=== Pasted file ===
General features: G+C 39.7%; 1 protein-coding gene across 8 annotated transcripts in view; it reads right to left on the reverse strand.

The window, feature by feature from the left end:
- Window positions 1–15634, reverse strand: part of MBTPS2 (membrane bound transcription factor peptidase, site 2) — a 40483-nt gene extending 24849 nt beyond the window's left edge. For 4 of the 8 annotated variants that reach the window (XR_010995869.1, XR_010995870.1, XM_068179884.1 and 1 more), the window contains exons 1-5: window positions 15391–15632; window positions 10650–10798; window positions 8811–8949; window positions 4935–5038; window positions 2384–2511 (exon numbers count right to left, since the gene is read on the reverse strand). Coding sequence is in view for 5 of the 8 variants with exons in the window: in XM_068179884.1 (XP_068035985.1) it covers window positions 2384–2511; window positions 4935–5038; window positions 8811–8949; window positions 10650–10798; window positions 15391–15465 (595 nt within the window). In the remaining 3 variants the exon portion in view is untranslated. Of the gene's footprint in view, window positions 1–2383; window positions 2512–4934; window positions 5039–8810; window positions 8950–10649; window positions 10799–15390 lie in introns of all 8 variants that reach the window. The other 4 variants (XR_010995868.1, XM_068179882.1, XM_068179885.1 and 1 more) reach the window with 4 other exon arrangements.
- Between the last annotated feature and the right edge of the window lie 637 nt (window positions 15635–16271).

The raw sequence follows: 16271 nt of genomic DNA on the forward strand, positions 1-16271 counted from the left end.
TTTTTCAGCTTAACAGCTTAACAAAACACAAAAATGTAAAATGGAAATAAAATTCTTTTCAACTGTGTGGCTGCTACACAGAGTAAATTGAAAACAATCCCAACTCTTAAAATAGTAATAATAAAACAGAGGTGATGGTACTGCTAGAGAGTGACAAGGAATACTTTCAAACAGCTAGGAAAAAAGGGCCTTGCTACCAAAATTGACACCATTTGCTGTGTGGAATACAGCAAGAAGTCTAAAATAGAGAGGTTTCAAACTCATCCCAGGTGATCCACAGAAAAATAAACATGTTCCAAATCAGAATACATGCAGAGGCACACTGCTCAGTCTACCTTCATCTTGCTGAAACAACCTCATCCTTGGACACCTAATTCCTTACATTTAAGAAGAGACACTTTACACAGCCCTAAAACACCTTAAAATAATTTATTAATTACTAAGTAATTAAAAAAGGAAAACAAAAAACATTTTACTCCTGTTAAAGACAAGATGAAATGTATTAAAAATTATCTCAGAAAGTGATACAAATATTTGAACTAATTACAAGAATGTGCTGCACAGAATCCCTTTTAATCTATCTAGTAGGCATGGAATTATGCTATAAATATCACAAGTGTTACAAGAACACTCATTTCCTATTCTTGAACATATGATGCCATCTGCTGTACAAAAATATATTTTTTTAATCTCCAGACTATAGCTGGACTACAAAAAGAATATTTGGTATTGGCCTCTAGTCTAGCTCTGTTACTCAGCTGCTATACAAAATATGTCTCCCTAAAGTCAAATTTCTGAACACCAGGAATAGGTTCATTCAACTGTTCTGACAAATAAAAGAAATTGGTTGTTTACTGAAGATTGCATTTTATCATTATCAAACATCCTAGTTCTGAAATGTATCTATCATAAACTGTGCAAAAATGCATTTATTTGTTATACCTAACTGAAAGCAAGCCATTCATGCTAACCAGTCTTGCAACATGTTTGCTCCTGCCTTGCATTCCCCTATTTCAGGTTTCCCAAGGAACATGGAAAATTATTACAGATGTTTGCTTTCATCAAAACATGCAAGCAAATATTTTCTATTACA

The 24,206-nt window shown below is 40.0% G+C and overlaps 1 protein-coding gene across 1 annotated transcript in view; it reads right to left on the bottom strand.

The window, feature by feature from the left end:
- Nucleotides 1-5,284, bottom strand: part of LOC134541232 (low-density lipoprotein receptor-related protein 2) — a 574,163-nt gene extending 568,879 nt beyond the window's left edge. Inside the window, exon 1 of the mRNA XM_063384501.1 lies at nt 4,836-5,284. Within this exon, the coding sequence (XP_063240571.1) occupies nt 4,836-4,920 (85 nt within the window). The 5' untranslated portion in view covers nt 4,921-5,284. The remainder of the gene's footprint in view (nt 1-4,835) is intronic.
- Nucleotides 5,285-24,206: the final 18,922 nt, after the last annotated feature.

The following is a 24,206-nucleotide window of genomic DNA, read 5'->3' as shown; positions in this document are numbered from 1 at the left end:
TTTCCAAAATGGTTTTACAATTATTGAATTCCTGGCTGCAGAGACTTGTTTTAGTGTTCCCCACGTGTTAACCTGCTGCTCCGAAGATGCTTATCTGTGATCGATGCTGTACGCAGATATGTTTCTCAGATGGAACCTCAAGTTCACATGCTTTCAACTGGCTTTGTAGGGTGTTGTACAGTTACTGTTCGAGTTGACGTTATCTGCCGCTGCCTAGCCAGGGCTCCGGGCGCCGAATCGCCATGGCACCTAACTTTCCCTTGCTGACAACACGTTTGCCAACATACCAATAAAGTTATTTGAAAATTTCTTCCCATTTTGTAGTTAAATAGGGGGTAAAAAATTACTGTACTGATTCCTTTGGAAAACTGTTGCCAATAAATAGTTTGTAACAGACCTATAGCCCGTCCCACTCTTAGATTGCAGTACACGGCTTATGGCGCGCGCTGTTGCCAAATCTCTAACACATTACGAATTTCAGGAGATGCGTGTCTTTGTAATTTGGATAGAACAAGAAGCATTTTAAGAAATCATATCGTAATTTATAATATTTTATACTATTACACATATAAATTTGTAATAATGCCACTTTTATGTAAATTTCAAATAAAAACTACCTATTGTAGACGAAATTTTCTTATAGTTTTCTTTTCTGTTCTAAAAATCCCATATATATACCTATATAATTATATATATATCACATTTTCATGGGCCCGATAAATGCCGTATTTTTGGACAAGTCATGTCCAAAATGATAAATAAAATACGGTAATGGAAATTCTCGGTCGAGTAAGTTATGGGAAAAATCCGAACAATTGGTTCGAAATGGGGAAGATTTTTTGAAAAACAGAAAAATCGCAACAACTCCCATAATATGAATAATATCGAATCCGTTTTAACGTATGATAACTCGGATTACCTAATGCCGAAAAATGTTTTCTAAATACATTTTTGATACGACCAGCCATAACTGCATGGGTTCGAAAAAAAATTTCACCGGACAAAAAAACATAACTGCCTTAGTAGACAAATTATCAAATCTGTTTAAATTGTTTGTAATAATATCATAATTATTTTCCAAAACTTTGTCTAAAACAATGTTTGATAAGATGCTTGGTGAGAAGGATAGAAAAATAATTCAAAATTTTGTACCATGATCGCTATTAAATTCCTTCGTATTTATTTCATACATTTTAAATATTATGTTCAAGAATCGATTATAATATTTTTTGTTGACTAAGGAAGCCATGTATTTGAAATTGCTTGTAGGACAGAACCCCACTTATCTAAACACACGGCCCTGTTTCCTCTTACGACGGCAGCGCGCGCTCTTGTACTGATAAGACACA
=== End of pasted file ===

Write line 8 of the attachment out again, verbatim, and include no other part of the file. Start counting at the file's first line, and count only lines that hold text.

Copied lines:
The window, feature by feature from the left end: